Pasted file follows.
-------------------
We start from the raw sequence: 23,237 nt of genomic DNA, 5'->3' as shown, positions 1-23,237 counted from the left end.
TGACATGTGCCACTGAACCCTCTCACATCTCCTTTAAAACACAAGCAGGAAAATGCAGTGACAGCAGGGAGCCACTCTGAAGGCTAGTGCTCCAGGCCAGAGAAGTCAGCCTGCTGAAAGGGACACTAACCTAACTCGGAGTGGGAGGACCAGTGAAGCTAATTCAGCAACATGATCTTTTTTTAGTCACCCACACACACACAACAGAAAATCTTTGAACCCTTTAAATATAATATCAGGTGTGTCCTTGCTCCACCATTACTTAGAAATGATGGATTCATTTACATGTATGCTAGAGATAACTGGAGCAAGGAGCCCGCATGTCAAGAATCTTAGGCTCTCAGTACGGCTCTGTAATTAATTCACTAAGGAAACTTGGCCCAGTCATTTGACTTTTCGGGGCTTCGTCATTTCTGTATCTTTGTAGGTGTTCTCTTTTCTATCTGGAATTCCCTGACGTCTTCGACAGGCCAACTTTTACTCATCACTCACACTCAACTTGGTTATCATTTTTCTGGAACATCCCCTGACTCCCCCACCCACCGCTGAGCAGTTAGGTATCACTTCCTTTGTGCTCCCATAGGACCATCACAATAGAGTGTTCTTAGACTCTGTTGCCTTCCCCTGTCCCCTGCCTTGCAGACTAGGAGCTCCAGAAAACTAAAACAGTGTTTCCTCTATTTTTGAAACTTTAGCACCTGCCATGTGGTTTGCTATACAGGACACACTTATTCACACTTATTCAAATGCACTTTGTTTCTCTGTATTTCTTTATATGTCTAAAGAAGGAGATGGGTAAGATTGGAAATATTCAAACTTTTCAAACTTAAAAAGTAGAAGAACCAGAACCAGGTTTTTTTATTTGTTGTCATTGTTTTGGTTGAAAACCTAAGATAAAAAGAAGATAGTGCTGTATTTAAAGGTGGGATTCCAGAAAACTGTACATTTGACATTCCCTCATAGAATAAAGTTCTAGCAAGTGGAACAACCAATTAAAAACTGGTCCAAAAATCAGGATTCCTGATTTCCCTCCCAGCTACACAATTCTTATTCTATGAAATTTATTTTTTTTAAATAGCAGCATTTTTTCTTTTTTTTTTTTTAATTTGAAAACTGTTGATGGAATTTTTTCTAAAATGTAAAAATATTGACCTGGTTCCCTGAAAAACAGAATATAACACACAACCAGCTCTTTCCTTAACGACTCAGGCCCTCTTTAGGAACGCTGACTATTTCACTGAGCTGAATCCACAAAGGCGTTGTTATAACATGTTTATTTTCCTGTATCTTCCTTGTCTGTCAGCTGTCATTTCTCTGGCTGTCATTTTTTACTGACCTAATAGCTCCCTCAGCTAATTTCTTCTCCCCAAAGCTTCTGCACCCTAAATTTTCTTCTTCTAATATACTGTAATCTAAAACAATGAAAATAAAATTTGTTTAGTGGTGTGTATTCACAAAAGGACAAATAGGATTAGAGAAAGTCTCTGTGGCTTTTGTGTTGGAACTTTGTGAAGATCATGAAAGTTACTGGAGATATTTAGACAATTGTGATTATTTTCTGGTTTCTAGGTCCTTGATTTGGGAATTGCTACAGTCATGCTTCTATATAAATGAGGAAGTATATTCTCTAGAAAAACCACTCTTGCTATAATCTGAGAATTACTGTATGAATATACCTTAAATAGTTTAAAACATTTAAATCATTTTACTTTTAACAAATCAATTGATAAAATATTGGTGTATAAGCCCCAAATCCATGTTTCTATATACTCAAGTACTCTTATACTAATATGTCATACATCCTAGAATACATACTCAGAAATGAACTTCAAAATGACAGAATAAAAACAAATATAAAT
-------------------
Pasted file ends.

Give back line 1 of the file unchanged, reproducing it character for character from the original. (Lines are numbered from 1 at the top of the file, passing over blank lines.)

We start from the raw sequence: 23,237 nt of genomic DNA, 5'->3' as shown, positions 1-23,237 counted from the left end.